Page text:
Penguin UK has posted Q&A’s with people from several different departments in their house.
It’s a neat idea, and gives at least a general sense of what it’s like to work in publishing. It’s tough for me to say how informative it is, since I work in publishing and know more or less what they’re talking about, but it would be something nice to read if you were looking to get a start in publishing.
It is the vocabulary one expects from a French intellectual in the first years of the Fifth Republic: oblivion, the abyss, la mort. There’s a quest for authenticity, with the writer claiming “sincerity” as his ultimate aim. The war years loom large, even as the nation settles into an era of prosperity. But instead of the heroic existentialist writer holding the line against nothingness, we encounter a beguiling magician, a brilliant prankster preoccupied with word games and puzzles, a master illusionist with an introspective bent: Georges Perec, that inimitable amalgam of Kafka and the daily crossword, whose sensibility spans opposing poles of profundity and artifice. Among the ghosts of twentieth-century novelists that still haunt us, his takes its place as the group’s ingenious poltergeist, albeit one with a rather melancholy aura. The unruly shrub of hair, the sly grin, the tender, somewhat sad gaze: Perec figures as the impish wordsmith confronting a fathomless void, as if Sartre had cloaked himself in the guise of Pierrot.
Here is another little write-up on Perec from Context.
It’s too bad they won’t just re-stage the whole reading, but 35 years ago New York radio station WBAI had a four and a half day long reading of War and Peace.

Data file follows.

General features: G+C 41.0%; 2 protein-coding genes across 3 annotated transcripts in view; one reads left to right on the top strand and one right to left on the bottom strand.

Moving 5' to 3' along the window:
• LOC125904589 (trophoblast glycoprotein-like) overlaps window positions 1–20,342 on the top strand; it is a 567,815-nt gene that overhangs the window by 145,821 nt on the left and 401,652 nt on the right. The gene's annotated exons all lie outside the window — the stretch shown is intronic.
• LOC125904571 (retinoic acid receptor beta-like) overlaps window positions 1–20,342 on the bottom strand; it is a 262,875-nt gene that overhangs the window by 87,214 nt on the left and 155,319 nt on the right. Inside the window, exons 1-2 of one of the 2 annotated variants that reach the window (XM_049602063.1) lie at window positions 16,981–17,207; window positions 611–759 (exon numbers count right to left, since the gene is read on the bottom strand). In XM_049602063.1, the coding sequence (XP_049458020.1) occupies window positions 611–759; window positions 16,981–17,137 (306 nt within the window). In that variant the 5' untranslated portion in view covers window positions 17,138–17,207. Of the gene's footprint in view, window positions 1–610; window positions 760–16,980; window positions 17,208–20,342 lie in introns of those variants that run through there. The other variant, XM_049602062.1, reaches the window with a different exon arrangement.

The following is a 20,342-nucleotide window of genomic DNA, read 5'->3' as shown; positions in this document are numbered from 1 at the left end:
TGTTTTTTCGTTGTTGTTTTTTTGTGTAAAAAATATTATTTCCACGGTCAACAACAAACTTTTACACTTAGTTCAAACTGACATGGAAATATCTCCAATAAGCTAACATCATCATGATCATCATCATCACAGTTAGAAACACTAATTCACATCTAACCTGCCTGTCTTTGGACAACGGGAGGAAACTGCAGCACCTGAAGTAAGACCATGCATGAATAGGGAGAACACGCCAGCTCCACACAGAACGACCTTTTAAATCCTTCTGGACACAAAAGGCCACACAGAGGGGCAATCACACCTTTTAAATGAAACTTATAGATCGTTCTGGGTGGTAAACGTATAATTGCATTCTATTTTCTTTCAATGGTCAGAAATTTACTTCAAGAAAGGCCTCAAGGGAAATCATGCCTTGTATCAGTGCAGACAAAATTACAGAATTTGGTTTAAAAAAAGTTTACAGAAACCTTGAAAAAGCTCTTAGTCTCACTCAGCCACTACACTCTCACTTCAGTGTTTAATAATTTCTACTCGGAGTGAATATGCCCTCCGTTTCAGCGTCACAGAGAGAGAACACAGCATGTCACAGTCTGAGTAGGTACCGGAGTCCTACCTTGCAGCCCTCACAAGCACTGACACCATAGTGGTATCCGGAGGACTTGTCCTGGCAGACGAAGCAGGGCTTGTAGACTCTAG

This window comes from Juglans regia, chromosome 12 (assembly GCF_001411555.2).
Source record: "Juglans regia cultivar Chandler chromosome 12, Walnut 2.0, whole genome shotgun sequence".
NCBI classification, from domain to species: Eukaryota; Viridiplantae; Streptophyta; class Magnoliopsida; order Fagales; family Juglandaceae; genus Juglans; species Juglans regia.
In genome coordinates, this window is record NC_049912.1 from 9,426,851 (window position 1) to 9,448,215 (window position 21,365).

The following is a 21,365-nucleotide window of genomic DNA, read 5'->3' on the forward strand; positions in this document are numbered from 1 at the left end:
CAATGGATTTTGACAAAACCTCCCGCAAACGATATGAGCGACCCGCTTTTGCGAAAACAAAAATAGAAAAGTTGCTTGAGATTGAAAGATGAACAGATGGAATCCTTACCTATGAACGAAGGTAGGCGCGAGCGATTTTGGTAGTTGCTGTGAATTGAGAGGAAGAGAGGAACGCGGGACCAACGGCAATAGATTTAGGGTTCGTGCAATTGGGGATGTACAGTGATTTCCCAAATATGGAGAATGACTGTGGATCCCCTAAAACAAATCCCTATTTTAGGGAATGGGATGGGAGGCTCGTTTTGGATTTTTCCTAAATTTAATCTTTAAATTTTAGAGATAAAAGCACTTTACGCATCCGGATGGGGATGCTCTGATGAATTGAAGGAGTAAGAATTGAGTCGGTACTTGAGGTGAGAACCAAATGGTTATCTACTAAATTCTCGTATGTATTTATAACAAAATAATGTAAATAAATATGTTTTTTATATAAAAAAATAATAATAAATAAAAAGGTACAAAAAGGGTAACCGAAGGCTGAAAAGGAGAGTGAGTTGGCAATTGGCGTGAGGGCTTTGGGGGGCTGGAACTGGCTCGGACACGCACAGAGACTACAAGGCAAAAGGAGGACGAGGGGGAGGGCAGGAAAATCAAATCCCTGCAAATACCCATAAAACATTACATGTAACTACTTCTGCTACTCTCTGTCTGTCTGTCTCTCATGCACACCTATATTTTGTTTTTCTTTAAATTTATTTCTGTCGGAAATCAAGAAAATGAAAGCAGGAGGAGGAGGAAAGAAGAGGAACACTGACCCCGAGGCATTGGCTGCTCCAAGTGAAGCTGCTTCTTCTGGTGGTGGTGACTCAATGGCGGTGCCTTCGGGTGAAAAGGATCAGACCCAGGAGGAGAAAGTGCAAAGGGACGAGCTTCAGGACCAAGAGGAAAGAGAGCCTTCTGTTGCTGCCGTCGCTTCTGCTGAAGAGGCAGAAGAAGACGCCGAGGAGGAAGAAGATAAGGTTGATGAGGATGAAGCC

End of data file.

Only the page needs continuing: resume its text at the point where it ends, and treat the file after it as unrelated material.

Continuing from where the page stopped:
Democracy Now! is featuring a one-hour special on the broadcast.
Here’s a nice little write up on Acephalous about Ashbery and Kafka.
We’re all very excited about this story today.
Two days ago, I made a prediction for the winner of Britain’s “bad sex award.” Today, that prediction came true.
I’ve got stock tips, too, but those will cost you.
[EV: This is such a relief.]
The New York Times has announced its ten best books of 2005. Working in publishing, I don’t have much time to… what’s the word I’m looking for… oh, read many published books. The only one of this batch I’m familiar with is Saturday by McEwan. His previous novel, Atonement, was one of the two or three best I’d ever read, so I was eager to see how he followed it up. It was good. No Atonement, but good. The man can write a sentence.
As for the rest here, I’ll definitely get to Zadie Smith’s latest, and I’ve been meaning to pick up a copy of Prep. My silliest ambition is to read Tony Judt’s book, which was sent to me by a friend at his publisher. It’s approximately 33,480 pages, and I should be able to finish by June 2058 if I play my cards right, and if I live that long. (I hope to be a robust 84 when I’m done.)
(By the way, I meant my silliest reading ambition. My silliest life ambition is to play shortstop for the Yankees — the likelihood of which seems inversely proportionate to the difficulty I have climbing the escalator stairs in the subway every morning.)
At first I was thinking, “How funny could this be, really?”
Then I read this:
“We started with the idea of Moe as Charles Bukowski,” explains Matt Warburton, who wrote the episode. “We brought Lisa in as the person who discovers in scuzzy, barfly Moe something that we’ve never seen before: a poet.”
And I thought they might be on to something.